New London Architecture

Soho streets campaign gathers momentum

Thursday 28 May 2020

David Taylor

Editor, NLQ and New London Weekly

The campaign to close roads in Soho, and let restaurateurs offer al fresco dining as part of an ‘open streets’ movement, gathered pace this week with the launch of a website, talks with Westminster and new ideas to temporarily pedestrianise the area. 

Soho Estates managing director John James has set up Soho Summer Street Festival to champion the ‘opening of Soho’ and help make businesses financially viable given social distance measures currently in place and relieve the ‘disastrous’ effects on businesses from COVID-19. Supported by over 500 people so far it proposes the temporary pedestrianisation of Soho Streets to create the Soho Summer Street Festival.

‘Currently, most of Soho’s restaurants and cafes cannot open safely, while maintaining the social distancing required to kill off COVID-19’, said James. ‘I am trying to come up with some practical ideas to reopen the vibrant Soho we all know and love.I need your help, I cannot do this alone. There are lots of logistic hurdles to overcome but by making practical, short term changes, we can allow life, business and families to be supported again.’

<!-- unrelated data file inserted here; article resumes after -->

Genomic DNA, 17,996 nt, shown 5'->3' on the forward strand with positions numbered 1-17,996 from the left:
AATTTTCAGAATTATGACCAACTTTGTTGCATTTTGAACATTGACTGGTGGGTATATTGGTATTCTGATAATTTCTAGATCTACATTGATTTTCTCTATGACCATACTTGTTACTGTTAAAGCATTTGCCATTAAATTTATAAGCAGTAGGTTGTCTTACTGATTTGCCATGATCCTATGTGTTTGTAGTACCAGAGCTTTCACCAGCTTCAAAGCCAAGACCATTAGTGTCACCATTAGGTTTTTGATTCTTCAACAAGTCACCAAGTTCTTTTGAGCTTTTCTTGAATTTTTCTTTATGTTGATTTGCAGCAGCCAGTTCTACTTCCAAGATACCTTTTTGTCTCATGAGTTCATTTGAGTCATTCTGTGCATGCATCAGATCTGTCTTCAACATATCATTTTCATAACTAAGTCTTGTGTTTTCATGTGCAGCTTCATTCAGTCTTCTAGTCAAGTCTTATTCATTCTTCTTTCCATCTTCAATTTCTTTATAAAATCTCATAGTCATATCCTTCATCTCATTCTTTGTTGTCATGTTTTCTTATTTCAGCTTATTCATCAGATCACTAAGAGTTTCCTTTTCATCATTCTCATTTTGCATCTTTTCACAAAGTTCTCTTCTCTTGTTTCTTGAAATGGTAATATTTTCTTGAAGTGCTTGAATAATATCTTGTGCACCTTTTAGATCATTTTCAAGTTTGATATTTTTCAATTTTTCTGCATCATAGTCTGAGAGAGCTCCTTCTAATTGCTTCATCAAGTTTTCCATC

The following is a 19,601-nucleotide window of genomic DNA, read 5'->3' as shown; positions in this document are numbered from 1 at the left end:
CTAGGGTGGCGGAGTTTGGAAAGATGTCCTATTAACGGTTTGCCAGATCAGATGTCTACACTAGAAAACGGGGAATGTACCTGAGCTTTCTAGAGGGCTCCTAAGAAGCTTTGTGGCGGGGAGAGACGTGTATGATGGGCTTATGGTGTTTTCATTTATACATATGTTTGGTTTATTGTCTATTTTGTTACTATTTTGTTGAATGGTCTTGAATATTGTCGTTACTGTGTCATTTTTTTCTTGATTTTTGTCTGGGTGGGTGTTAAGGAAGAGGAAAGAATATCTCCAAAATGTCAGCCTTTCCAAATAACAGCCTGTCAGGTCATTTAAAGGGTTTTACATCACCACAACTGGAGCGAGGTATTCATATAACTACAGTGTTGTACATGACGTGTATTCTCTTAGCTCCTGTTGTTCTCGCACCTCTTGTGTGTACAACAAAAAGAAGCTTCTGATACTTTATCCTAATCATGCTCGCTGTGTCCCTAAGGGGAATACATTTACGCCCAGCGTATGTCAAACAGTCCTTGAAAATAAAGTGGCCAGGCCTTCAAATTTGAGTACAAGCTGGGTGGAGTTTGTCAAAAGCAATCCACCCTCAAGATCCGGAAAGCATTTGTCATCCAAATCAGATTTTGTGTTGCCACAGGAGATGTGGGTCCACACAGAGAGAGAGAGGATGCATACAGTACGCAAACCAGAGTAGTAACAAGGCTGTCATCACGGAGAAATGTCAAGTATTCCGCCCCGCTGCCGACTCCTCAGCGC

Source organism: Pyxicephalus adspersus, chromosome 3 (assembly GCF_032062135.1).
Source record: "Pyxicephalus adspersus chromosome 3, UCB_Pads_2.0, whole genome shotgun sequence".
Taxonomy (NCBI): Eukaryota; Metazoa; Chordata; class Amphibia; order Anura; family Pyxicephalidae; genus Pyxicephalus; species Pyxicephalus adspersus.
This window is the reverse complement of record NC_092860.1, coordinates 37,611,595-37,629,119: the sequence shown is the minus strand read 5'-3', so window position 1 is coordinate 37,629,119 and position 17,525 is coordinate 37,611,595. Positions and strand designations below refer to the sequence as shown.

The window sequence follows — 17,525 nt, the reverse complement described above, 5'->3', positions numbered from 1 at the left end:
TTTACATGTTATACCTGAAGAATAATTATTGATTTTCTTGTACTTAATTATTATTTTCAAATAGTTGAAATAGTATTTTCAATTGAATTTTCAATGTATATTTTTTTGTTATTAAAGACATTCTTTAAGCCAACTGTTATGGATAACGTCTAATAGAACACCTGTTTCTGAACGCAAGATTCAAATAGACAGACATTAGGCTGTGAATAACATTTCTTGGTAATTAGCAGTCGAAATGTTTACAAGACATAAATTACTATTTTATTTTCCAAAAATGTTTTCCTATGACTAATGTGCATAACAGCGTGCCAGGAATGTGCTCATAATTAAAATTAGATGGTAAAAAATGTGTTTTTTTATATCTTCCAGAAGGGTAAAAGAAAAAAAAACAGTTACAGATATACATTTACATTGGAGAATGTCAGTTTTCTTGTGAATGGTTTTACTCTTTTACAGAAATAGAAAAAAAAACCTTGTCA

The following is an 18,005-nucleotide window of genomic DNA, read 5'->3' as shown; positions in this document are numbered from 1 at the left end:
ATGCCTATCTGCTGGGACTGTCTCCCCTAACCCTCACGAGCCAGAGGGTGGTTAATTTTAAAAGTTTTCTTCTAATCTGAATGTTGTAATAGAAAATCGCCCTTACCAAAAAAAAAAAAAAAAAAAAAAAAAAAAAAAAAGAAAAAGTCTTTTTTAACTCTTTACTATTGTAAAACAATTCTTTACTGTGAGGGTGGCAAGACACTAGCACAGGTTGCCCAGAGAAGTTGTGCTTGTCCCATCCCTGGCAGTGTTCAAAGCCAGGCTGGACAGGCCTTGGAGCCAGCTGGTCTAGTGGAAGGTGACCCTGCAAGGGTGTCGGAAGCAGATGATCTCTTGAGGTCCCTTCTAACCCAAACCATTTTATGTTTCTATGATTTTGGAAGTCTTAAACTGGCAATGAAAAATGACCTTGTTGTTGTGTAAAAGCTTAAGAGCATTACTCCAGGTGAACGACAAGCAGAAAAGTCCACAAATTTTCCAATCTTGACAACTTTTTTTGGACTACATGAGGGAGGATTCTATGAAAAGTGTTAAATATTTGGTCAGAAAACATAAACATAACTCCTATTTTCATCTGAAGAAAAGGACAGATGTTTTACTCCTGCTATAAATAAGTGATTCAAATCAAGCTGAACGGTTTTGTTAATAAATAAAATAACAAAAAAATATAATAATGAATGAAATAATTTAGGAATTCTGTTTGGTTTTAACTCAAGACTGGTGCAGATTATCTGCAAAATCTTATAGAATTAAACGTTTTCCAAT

Boarded up cafés in Soho
Westminster is working to reopen hospitality businesses from early July but officers at the council, led by Kevin Goad, are considering bringing forward local schemes that could be delivered quickly and for a set period of time ‘to improve the safe use of public space in the coming months’. It is also looking at how it can ‘make changes to public space, road and pavement layouts which will facilitate social distancing while allowing people to move more freely and support the reopening of bars and restaurants.’ 

Transit Studio director Ben Masterson-Smith has also joined the movement with his ‘Social Soho’ vision to temporarily pedestrianise areas of Soho to enable restaurants and bars to reopen, initially looking at the east of the area. One iteration (pictured) shows seating arranged back to back on the centreline of a road, potentially with decorative hygiene screens or signage. Another (pictured) is a 2m-wide table placed on the centreline, and other ideas include having a series of events to launch the scheme with lunches and dinners for frontline workers like doctors and nurses. 

David Taylor

Editor, NLQ and New London Weekly

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